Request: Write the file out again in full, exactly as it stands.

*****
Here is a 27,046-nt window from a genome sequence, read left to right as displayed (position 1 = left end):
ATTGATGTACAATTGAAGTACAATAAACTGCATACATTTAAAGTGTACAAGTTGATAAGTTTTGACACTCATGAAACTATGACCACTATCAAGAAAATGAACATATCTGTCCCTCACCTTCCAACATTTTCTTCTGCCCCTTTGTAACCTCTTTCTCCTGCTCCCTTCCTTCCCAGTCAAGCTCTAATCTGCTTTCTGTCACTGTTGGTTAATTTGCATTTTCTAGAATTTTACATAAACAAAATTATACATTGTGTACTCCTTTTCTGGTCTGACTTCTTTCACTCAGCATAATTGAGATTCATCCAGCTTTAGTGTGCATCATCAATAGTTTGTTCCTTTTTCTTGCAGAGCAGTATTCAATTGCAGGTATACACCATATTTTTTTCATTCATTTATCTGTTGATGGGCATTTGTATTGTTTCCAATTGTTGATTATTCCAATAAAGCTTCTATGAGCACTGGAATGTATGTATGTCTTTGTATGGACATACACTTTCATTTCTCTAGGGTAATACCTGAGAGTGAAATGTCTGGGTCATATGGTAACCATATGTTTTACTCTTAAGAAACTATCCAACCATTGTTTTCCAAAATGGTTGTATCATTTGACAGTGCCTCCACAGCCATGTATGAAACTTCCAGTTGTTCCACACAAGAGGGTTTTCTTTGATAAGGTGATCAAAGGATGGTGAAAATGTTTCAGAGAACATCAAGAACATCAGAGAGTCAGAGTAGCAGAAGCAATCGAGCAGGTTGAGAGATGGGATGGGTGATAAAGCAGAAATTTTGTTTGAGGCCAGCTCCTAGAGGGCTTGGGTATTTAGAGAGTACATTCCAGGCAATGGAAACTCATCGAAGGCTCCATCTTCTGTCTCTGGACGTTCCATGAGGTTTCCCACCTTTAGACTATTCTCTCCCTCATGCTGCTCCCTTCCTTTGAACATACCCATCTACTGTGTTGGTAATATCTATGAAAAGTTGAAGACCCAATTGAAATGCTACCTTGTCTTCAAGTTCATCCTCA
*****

Here is a 27,046-nt window from a genome sequence, read left to right as displayed (position 1 = left end):
ATTGATGTACAATTGAAGTACAATAAACTGCATACATTTAAAGTGTACAAGTTGATAAGTTTTGACACTCATGAAACTATGACCACTATCAAGAAAATGAACATATCTGTCCCTCACCTTCCAACATTTTCTTCTGCCCCTTTGTAACCTCTTTCTCCTGCTCCCTTCCTTCCCAGTCAAGCTCTAATCTGCTTTCTGTCACTGTTGGTTAATTTGCATTTTCTAGAATTTTACATAAACAAAATTATACATTGTGTACTCCTTTTCTGGTCTGACTTCTTTCACTCAGCATAATTGAGATTCATCCAGCTTTAGTGTGCATCATCAATAGTTTGTTCCTTTTTCTTGCAGAGCAGTATTCAATTGCAGGTATACACCATATTTTTTTCATTCATTTATCTGTTGATGGGCATTTGTATTGTTTCCAATTGTTGATTATTCCAATAAAGCTTCTATGAGCACTGGAATGTATGTATGTCTTTGTATGGACATACACTTTCATTTCTCTAGGGTAATACCTGAGAGTGAAATGTCTGGGTCATATGGTAACCATATGTTTTACTCTTAAGAAACTATCCAACCATTGTTTTCCAAAATGGTTGTATCATTTGACAGTGCCTCCACAGCCATGTATGAAACTTCCAGTTGTTCCACACAAGAGGGTTTTCTTTGATAAGGTGATCAAAGGATGGTGAAAATGTTTCAGAGAACATCAAGAACATCAGAGAGTCAGAGTAGCAGAAGCAATCGAGCAGGTTGAGAGATGGGATGGGTGATAAAGCAGAAATTTTGTTTGAGGCCAGCTCCTAGAGGGCTTGGGTATTTAGAGAGTACATTCCAGGCAATGGAAACTCATCGAAGGCTCCATCTTCTGTCTCTGGACGTTCCATGAGGTTTCCCACCTTTAGACTATTCTCTCCCTCATGCTGCTCCCTTCCTTTGAACATACCCATCTACTGTGTTGGTAATATCTATGAAAAGTTGAAGACCCAATTGAAATGCTACCTTGTCTTCAAGTTCATCCTCA